'(a) The rights and other legal relations of the parties to this suit, as well as all persons, firms and corporations who suffered damages as a result of the explosion at South Amboy on May 19, 1950 as between themselves and to each other;
'(b) Whether any one or more of the parties to this action were guilty of wanton and wilful negligence; what parties to this action were guilty of negligence that proximately caused the explosion, and which of the parties to the action were not guilty of negligence which proximately caused the explosion;
'(c) What party or parties to this action are entitled to contribution or indemnity, entire or partial, from any other party to this action;
'(d) Whether the damages suffered by any claimant as a result of the said explosion at South Amboy on May 19, 1950 shall be determined by a Referee or Master or by the Court, or by a jury or juries, after the liability and responsibility therefor of the parties to this action, or any or either of them has been determined.
'3. For an order enjoining and restraining any persons residents of New Jersey from prosecuting in the Courts of any other State, or in any other Court of the United States, any action or proceeding against any of the parties to this action who shall be served with process herein, or be subject to its jurisdiction, for damages arising out of the explosion at South Amboy aforesaid.
'4. That this Court may be pleased to try this action with or without a jury, and at the same time and place and contemporaneously therewith the right of Healing & Son, Inc. and James Healing Co., as owners and charterers of the lighters that were destroyed in the explosion aforesaid, to limit their liability, as well as all claims against the United States of America under the Federal Tort Claims Act, which actions are required by law to be tried by the Court without a jury, but which, for the sake of convenience, to avoid a large number of trials, and to save expense and time of the Court and all parties concerned, may according to law, be tried together contemporaneously, as the Court in its discretion may determine.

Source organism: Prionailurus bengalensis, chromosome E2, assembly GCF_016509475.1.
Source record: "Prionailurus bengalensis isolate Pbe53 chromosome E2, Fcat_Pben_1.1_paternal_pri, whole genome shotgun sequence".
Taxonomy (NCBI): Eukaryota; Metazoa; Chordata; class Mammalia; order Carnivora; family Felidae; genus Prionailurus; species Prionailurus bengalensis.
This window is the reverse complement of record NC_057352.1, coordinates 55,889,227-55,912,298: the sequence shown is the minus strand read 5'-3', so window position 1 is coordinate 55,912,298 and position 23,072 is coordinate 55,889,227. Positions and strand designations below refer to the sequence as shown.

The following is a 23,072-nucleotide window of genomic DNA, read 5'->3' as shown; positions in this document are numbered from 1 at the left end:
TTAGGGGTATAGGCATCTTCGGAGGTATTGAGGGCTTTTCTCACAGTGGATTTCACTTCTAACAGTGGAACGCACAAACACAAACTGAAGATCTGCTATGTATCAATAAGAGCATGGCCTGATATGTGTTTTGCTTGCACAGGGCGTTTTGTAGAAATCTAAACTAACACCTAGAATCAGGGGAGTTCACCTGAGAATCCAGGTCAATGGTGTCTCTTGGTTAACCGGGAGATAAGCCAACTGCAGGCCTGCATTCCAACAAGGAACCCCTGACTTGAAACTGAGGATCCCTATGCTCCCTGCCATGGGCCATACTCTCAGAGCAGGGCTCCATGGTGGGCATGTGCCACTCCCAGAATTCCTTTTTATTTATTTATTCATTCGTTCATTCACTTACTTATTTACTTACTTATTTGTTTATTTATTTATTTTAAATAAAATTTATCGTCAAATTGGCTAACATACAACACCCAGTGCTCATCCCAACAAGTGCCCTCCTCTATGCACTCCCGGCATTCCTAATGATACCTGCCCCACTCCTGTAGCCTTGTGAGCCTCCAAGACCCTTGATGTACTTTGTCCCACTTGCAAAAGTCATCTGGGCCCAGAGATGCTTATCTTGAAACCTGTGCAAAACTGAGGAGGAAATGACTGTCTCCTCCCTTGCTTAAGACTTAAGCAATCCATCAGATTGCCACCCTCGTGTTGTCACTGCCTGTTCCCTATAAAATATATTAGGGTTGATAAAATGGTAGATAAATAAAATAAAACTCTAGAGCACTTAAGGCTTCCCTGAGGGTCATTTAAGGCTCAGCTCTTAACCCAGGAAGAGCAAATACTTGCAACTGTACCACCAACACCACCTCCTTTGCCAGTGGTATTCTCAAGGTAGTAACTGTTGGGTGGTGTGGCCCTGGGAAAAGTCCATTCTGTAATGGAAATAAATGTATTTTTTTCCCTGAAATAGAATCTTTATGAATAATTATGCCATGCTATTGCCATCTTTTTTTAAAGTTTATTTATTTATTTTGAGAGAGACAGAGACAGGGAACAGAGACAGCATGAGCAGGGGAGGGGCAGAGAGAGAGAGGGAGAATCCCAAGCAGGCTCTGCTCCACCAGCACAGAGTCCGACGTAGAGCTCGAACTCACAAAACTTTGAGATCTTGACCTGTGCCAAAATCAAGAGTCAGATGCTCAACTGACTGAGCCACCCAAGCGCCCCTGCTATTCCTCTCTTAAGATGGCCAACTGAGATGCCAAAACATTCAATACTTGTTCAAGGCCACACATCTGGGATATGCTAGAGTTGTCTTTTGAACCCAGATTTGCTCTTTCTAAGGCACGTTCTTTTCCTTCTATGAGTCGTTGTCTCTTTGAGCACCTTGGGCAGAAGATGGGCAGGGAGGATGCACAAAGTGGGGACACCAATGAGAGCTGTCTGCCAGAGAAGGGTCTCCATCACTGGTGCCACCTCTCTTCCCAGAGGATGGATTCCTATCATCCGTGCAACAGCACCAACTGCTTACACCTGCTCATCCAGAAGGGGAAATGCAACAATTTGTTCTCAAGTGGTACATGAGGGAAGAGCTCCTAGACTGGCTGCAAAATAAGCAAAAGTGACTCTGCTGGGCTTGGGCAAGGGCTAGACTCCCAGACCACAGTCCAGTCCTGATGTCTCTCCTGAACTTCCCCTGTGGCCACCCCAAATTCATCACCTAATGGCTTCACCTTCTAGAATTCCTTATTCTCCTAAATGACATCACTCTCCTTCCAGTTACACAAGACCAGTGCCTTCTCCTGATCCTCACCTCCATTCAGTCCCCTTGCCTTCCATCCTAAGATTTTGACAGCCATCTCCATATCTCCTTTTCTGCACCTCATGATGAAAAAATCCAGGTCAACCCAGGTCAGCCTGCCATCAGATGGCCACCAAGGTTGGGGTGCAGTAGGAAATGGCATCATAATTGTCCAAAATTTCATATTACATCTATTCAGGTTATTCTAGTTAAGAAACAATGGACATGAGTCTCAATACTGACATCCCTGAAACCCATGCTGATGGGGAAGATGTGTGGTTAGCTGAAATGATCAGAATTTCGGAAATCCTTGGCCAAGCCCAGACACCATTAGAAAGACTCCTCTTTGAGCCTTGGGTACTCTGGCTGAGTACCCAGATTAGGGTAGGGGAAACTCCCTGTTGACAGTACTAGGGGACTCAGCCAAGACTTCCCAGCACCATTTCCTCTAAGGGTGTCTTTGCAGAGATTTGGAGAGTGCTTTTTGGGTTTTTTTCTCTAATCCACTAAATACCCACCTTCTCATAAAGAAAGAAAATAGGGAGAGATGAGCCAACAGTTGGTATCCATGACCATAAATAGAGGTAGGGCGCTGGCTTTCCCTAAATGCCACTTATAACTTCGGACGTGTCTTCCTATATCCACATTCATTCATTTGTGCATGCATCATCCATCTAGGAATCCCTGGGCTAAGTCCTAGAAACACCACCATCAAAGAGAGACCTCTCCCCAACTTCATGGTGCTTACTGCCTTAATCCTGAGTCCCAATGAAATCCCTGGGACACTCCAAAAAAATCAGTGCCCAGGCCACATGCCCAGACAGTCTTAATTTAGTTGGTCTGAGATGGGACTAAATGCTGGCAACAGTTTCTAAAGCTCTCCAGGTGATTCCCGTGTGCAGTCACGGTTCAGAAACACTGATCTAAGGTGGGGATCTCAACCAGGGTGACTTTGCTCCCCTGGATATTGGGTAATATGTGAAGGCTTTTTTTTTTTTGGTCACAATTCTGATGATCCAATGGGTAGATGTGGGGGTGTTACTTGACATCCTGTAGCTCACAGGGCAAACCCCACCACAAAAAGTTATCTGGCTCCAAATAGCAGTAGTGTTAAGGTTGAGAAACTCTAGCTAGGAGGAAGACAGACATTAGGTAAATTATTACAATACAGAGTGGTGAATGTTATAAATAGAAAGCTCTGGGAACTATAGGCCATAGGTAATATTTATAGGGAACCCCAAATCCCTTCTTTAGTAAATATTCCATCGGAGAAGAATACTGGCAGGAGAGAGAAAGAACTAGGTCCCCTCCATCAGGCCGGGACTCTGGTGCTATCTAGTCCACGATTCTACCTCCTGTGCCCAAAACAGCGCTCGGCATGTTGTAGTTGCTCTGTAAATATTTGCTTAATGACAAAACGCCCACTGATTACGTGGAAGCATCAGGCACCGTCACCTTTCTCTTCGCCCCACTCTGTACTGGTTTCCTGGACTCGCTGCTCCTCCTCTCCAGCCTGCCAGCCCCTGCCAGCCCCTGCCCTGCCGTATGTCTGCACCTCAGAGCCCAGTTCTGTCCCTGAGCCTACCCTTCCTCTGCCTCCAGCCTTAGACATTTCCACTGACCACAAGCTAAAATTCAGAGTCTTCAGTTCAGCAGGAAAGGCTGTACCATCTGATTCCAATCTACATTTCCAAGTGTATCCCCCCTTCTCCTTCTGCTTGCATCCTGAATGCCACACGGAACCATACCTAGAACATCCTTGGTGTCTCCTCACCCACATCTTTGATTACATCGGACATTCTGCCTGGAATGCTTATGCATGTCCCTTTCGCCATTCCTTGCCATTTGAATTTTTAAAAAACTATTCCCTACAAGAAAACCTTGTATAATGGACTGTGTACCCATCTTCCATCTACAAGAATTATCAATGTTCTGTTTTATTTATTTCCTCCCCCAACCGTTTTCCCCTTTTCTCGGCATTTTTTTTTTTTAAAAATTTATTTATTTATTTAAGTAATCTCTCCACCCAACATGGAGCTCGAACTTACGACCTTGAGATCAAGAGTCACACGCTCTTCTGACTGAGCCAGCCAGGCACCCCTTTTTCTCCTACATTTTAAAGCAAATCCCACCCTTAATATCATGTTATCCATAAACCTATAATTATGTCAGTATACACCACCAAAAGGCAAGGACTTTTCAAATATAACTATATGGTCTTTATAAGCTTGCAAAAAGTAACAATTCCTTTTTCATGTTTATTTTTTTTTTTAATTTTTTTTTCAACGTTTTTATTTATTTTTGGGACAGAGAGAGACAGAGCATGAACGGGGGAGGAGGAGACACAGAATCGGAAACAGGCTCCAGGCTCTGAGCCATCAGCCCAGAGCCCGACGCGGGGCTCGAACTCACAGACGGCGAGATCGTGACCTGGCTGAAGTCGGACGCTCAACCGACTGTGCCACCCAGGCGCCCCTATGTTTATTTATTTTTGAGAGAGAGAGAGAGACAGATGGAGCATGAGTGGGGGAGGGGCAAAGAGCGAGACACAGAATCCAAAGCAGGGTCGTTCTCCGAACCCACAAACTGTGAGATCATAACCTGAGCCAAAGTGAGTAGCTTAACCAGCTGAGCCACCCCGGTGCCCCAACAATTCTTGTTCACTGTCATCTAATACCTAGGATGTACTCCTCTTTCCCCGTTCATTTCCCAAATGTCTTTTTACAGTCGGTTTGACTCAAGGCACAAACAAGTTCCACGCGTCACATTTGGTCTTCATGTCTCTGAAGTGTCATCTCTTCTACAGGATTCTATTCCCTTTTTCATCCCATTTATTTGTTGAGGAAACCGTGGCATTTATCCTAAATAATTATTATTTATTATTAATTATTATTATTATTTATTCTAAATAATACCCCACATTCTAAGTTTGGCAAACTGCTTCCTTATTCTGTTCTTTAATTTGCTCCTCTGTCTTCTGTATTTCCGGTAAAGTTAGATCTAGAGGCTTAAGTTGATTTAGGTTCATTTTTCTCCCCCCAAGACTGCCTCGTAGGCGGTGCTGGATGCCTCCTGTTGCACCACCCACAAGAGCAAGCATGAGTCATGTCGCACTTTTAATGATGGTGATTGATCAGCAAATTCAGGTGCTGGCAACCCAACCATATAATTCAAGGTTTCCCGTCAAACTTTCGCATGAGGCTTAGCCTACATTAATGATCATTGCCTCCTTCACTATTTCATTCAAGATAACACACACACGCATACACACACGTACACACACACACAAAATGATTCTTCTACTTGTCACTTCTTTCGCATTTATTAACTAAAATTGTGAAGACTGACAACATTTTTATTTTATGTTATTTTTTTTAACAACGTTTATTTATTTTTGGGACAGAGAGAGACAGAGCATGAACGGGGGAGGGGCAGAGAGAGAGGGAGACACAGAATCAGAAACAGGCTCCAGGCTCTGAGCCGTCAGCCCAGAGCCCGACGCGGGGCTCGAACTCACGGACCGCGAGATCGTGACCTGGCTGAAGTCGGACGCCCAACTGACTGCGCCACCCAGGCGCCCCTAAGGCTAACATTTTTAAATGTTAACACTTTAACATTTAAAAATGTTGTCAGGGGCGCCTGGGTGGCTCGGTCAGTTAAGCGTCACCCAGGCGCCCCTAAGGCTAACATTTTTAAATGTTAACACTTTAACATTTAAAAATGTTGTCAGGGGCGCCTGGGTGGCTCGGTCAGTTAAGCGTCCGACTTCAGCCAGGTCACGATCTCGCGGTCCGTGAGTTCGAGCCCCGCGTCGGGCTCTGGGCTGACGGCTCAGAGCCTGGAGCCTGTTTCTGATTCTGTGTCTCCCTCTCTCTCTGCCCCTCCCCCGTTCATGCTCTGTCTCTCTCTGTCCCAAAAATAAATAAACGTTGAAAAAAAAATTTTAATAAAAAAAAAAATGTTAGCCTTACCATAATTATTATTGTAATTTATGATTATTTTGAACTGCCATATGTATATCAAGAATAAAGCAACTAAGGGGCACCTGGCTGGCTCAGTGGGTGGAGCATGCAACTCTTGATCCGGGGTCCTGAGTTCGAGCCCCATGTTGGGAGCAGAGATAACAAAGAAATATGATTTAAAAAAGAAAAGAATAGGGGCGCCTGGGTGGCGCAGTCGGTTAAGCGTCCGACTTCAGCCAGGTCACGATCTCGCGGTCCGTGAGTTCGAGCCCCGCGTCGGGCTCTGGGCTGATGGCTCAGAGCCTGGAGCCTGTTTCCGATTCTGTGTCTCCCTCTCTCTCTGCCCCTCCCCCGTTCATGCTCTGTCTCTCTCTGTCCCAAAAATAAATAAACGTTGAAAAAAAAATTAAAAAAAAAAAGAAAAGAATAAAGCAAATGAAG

'5. That the Court may be pleased to admit as parties hereto any other claimants for damages sustained as a result of said explosion that may desire to be admitted as parties hereto on the ground that the group of claimants herein named as defendants will not adequately represent the interests of all claimants who sustained damages as a result of said explosion.'
Plaintiff alleges that by the procedure designed in its complaint this court can determine all the legal rights and liabilities of those responsible for the explosion and that the findings will be res judicata as to who was responsible and will be binding on all those in the class of claimants represented by the second group of defendants in this suit. Only the issue of the ...